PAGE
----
Opensuse 13.1 configuration always stuck at 3% / 11%

I tried installing Opensuse 13.1 KDE now for like 4 times, while redownloading and rewriting the iso on the USB but everytime the automatic configuration (which comes after the automatic reboot after the installation) will be stuck at 3% on the top load bar and 11% on the bottom load bar.

Is this a know problem? Can anybody tell me how to fix this?
I really dont wanna configure everything manually, since I am not so experienced and furthermore I would also have to manually install the WLAN drivers. I had very big problems with the WLAN on Opensuse 12.3, so i switched to Ubuntu, where I sadly again had the same problems… I tried the KDE live opensuse 13.1 and finally the WLAN worked fine _ Thats why I decided to install it.

I know of two things that can cause this:

  • A non-existing floppy drive, try to disable it in the BIOS settings if you don’t have one, or add “brokenmodules=floppy” to the boot options (just type that at the boot menu)
  • Certain WLAN devices.

Workarounds for the latter:

  • disable the wireless device (in the BIOS settings or via the hardware switch if available)
  • add “brokenmodules=b43” (or whatever driver is used, we would have to know which device it is, but I’ve only heard of this problem with the b43 driver until now) to the boot options
  • apparently manually selecting the package “kernel-firmware” in the installation overview might help as well

You should of course be able to get the wireless working after the installation never-the-less, since it worked when booting from the LiveCD.

Can you explain to be how adding boot options exactly works? I think you probably mean GRUB, but i cant figure out how to type there anything

Select the advanced options from the Grub menu
Then press e which means edit
This will take you to the current boot perimeters. It is here that you can add yours.

I’d probably check your BIOS to see if the Floppy is enabled (it doesn’t matter if you have a floppy drive or not).

There’s no need to select “Advanced Options”.
And the question was about the Installation-Medium.

Normally you should just be able to enter them at the boot menu.
But if you’re using UEFI, then there’s no input line.
In that case you have to press the ‘e’ key on your keyboard as caf4926 wrote, search for a line starting with “linux” and append them at the end, then press ‘F10’ to boot.

But again, you should be able to disable the non-existent floppy drive (or the wireless) in the BIOS settings.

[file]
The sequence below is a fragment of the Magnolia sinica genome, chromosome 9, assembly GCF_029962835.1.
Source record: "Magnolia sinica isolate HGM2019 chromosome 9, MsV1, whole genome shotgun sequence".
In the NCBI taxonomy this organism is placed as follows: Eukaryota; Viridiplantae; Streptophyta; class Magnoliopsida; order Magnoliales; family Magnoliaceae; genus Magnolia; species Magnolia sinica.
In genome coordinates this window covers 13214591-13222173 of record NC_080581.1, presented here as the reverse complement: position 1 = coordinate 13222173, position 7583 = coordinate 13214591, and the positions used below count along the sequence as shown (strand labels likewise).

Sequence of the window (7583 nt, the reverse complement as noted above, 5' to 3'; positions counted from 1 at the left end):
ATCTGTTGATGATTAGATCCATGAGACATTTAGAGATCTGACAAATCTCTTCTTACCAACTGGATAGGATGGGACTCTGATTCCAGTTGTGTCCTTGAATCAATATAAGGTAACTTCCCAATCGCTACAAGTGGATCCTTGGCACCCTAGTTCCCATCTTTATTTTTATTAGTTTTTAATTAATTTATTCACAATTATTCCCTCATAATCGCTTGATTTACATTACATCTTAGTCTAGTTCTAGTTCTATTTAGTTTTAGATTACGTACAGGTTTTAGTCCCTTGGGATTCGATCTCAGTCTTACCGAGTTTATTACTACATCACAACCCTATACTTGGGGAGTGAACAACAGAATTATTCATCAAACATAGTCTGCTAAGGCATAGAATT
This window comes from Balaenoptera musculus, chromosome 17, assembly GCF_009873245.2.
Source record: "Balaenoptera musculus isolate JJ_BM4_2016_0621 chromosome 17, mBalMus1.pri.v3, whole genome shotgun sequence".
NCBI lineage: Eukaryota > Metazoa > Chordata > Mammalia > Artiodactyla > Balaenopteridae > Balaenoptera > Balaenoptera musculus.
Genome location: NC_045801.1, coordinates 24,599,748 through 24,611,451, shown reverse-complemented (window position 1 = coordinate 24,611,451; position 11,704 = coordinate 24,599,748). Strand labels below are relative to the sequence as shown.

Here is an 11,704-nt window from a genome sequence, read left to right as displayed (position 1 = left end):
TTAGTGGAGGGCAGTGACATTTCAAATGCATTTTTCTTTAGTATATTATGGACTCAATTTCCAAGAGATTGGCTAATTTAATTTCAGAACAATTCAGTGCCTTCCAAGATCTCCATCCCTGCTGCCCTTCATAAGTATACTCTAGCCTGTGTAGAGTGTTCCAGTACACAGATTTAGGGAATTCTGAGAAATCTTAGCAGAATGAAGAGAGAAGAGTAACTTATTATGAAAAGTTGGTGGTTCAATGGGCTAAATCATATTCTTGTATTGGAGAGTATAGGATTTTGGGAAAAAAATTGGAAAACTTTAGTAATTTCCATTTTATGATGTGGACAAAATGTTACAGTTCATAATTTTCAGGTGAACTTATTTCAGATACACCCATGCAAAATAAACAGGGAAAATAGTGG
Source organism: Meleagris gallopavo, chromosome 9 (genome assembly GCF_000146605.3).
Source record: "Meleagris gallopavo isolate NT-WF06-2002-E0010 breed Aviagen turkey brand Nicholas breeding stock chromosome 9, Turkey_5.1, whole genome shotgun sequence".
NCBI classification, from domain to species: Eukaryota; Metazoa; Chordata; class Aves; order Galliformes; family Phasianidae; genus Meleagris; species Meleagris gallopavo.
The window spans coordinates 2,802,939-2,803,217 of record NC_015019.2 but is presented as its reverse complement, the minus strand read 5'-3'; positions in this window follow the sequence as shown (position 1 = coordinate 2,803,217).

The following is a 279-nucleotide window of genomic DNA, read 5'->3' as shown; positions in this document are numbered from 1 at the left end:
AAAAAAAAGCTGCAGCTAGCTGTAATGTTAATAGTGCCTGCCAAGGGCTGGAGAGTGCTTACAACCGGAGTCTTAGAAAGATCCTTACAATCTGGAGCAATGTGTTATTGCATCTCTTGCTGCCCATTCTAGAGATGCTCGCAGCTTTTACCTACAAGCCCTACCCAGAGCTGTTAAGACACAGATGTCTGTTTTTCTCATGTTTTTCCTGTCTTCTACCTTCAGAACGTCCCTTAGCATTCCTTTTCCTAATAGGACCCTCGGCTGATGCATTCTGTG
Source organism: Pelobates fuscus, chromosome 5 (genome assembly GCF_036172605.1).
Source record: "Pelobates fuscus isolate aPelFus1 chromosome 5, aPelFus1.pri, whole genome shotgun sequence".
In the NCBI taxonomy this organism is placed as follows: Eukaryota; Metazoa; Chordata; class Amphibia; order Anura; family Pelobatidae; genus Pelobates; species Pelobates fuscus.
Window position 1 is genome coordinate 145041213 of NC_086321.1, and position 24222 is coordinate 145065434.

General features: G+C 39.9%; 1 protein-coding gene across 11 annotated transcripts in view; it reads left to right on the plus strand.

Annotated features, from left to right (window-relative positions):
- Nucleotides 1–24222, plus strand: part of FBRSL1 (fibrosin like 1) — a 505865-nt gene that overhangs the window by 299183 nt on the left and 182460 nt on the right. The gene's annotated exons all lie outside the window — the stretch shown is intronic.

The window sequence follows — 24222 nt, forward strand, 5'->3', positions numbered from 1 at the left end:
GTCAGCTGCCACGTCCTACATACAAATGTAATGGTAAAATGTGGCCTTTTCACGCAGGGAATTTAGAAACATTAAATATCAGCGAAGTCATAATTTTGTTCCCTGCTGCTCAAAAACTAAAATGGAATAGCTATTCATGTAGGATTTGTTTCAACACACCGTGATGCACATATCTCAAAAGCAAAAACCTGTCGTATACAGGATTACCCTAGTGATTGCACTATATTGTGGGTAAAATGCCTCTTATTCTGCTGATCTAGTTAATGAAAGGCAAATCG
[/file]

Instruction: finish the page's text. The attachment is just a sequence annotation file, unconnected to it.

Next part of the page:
It would have been easier and nicer for the new users if only the old boot menu from the good old legacy grub is still there, e.g. you have an option to just enter the parameters and boot without going to do anything more :slight_smile: everyone knows what im talking about right? lol!

Well, actually it DOES matter. :wink:
If you have one there should be no problem.

If you don’t have one, but the BIOS tells the kernel you have one, that freeze happens (well, actually it’s just a long hang when the installer tries to access the floppy drive, not really a freeze).
In that case you should disable the floppy drive in the BIOS settings or add the “brokenmodules=floppy” boot parameter (or wait an hour or so until the installation continues…)

Yes, but the “good old legacy grub” does not work with EFI.

OTOH, the installation medium never used grub, it’s using a different boot loader and that input line is provided by “gfxboot”.
And grub legacy doesn’t have this input line either, it is patched by (open)SUSE to use “gfxboot” as well, that’s why this line is there. :wink:

Thanks for that.
My BIOS doesnt show a floppy disk. Still i tried with the bootparameter, but didn`t work sadly.
I tried to disable the Wireless Device in the BIOS, but the only option I could found is called “Network Stack” and this one was already disabled, so tried enabling it, didnt help anything.
Finally I tried with the borkenmodules=b43 parameter, still stuck at 3/11% :frowning:

The parameter is called “brokenmodules”, not “borkenmodules”. Did you make a mistake there?
Otherwise it would be nice to know what kind of wireless device this is.
Is it internal or external?
If it’s internal there should be some way to switch it off.
If it’s external, just disconnect it.

And have you tried to manually select “kernel-firmware” for installation?
People have reported this has helped.